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Thursday, 4 November 2010

Article: On My Reader Identity and Non-Fiction

Well as I am sure you all know, today is the first ever National Non-Fiction Day. You can find out more about it on the official website. The Federation of Children's Book Groups have been working amazingly hard behind the scenes to make today a huge success. I just want to say a personal thank you to Melanie at Library Mice as she has been a driving force behind the impact today is having in blogosphere.

And now, for a little article all about my reader identity and non-fiction. Enjoy!

When I think about myself as a reader, I always think of myself as a lover of fiction. I love stories. I love characters. I love the journey of a character. I have never thought of my reader identity as anything beyond fiction until now. Hearing about National Non-Fiction Day got me thinking about how non-fiction books are a part of my reading life and how my identity as a reader goes beyond stories after all.

Once I got to thinking about it, I was blown away by how much I do love reading non-fiction. It may not be a book but I am addicted to New Scientist magazine. I love physics even though I hardly ever understand it. New Scientist has blown my mind many a time but especially the recent article on Quantum Machines. The possibility of multiple universes is so exciting. In our constantly advancing world Scientific developments are happening every day and in order to keep up with them I read magazines and online articles and really enjoy doing so.

As for an actual type of non-fiction book that I love, well there is travel guides. I know you can find lots of information via google but personally I love travel guides. I love that they have pull out maps and that all the information is easy to find with the index. Hubby and I are planning our trip to New England with an Insight Guide (of the same name) at the moment. I love being able to keep going back to the book and finding somewhere else to put on our list of places to visit.

I also love books about writing. For the last few months I have been working my way through James Scott Bell's Plot and Structure. It is taking a long time because there are exercises to try out at the end of every chapter and in order to get the most out of the book, I am trying all of them. I'm not suggesting if you read a writing self-help book, you'll become a brilliant writer. But I am saying that it can help you become more analytical of your own writing and maybe see it from a different perspective.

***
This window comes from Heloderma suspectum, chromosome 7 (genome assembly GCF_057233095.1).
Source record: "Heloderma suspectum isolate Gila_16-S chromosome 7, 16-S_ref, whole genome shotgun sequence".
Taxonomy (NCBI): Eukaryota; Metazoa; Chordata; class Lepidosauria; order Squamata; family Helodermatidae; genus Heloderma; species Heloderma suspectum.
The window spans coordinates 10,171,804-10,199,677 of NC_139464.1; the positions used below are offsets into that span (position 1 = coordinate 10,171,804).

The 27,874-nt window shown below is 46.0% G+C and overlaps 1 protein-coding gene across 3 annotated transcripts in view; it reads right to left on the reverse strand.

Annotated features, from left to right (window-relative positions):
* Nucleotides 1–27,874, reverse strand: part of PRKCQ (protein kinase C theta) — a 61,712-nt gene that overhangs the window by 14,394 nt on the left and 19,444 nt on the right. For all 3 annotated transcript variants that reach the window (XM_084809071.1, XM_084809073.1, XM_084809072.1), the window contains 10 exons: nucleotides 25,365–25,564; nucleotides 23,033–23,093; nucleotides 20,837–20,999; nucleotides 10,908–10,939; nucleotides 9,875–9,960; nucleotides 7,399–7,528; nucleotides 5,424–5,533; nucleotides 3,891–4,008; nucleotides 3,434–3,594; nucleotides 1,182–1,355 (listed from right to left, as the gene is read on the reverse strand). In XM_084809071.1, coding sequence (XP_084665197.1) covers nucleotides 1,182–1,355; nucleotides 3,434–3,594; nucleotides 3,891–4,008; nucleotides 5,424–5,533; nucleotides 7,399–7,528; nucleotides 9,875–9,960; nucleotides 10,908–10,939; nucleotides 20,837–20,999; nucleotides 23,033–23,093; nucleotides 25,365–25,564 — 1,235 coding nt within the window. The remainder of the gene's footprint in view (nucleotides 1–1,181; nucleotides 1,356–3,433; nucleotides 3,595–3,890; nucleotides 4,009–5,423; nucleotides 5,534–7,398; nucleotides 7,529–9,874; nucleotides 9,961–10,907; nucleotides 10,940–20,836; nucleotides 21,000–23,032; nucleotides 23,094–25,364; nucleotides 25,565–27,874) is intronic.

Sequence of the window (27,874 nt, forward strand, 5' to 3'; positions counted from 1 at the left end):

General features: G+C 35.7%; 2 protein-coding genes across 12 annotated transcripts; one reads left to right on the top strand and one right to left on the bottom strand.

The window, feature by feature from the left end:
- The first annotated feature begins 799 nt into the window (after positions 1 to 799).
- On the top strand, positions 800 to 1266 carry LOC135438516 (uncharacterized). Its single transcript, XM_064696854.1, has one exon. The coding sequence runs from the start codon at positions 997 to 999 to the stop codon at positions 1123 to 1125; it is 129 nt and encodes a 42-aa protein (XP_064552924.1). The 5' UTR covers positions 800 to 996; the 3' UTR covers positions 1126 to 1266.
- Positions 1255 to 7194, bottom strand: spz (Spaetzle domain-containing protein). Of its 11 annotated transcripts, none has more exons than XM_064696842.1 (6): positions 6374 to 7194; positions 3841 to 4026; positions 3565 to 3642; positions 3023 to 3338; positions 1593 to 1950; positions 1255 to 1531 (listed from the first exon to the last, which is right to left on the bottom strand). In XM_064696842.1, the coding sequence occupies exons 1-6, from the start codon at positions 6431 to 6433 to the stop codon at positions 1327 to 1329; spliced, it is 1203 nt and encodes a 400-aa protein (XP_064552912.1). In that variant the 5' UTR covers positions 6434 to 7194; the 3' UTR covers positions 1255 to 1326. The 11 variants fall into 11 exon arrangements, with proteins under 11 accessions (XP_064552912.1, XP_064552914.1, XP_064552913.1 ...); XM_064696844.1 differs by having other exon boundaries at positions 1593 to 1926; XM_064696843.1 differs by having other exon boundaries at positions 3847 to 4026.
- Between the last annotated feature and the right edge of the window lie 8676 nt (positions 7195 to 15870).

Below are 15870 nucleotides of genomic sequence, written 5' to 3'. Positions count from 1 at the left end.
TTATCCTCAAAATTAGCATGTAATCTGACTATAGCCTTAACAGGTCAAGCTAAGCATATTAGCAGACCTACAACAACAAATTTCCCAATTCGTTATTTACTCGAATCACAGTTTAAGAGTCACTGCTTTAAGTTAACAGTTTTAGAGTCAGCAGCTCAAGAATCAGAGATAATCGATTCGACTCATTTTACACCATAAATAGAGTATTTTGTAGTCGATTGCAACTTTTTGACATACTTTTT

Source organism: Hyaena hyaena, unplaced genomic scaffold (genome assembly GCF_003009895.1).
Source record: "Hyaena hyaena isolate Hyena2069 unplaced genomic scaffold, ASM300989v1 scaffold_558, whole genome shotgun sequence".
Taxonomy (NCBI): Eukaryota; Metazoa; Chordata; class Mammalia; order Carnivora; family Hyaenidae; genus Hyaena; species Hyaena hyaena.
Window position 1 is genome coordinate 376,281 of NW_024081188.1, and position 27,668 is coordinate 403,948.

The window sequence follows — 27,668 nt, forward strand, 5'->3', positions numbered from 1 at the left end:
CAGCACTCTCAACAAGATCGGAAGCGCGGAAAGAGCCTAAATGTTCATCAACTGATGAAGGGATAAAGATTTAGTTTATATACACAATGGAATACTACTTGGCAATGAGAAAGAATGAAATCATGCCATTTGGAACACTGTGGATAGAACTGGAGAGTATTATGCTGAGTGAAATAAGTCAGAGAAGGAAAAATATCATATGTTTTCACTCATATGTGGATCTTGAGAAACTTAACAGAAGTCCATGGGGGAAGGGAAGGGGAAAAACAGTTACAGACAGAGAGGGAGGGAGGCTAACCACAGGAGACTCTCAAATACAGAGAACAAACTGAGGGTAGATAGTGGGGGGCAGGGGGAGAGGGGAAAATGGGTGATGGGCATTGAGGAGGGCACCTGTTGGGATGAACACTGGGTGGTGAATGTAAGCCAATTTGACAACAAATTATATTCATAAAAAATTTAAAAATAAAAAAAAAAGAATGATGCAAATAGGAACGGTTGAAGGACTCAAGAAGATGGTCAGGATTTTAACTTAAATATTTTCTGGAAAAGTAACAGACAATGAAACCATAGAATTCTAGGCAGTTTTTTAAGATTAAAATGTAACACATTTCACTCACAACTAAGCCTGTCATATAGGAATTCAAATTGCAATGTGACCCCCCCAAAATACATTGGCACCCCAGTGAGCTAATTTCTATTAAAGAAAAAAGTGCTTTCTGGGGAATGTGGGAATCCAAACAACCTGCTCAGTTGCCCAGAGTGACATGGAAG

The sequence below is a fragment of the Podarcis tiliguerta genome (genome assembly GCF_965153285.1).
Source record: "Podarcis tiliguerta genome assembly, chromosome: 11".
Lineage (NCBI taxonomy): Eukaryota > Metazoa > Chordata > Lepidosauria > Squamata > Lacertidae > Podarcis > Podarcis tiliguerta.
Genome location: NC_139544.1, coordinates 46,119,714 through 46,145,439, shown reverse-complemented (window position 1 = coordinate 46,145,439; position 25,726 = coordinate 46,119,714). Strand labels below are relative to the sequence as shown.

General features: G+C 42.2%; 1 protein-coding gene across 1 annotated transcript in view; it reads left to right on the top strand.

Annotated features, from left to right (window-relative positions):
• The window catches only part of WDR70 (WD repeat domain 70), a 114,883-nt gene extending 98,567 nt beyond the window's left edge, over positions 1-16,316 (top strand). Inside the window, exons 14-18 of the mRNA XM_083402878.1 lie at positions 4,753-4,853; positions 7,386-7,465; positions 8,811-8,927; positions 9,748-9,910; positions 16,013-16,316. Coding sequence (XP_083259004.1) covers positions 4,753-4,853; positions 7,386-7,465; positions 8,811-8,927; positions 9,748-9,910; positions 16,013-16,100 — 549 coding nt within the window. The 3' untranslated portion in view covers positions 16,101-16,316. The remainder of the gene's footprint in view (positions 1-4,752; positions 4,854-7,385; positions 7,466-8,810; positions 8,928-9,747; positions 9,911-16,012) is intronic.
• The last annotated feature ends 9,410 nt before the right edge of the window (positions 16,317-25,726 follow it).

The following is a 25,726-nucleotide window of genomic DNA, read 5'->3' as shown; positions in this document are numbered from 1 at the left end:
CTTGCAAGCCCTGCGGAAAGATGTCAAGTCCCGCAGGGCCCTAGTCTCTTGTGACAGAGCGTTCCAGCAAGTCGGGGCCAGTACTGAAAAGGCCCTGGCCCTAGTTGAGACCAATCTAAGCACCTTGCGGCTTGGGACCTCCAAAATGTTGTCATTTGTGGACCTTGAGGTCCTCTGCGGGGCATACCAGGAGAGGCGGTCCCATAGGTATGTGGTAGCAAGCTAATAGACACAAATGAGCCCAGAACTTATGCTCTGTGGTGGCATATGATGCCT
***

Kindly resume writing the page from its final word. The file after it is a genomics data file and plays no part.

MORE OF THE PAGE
Then there are art and craft books. I love trying creative activities. I love that there are books with hundreds of patterns from around the world. I try to use these to inspire my glass work. Now I am thinking how much my life as a reader shapes everything I do, even when I am in the studio being taught a completely different skill, my reading is shaping the work that I produce. It is staggering!

There are so many more non-fiction books that influence me but there is one that I could not live without. My Collins Dictionary and Thesaurus. It is HUGE!!! It sits on my desk and is effectively my bible. I love it. I'm on my second one actually because I used it so much while I was doing my degree. Discovering a new word is one of the best feelings. It is just as much a part of being a reader as enjoying a story and so I conclude that my reading identity is one that is constantly evolving. I hope I keep learning about myself.

Happy National Non-Fiction Day! Watch out for my review of a very Chrismassy book later today!


Irena @ This Miss Loves to Read said...

Great post, Becky! We almost forget that we read quite a lot of non-fiction, too. Newspapers and magazines definitely count.

I like your non-fiction tendencies, very interesting. Physics, wow. The very noun physics confuses me.:) But I like to read about it too, mostly because my uncle, a physicist, reads with me and explains things that interest me, like the universe, string theory etc. And, I'm addicted to the National Geographic magazine.:)

Happy National Non-Fiction Day to you too!

Nayuleska said...

Non-fiction day rules! Brilliant post, we are so twins with the liking New Scientist (although I hardly buy it...)

Clover said...

I think of myself as a fiction person to, but I am astonishingly (for me) interested in the sciences as well. A LOT. Perhaps I should look into reading more non-fiction around the sciences?

Becky said...

Irena, you have a physicist in the family? I am completely jealous. If I didn't become a librarian and want to be a writer, I so would dream of becoming a physicist. I just love the way it helps us understand the world around us. Big concepts which blow the mind.

Nayu, I know the magazine is rather expensive but I always think the money goes into more science research so I am okay with buying it. Are you following them on Twitter? They post links to great free articles :-)

Clover, give it a go... start with a popular science book - Stephen Hawking or someone like that.

Library Mice said...

What a great post Becky! It is so true what you say. If we stop and think, we all read a lot of non-fiction. I have tons of cookery books for example!
And wow, I am impressed about the New Scientist! I have not got a scientific mind at all so I am in awe of anybody who can actually understand any of it!!!
Thanks for supporting NNFD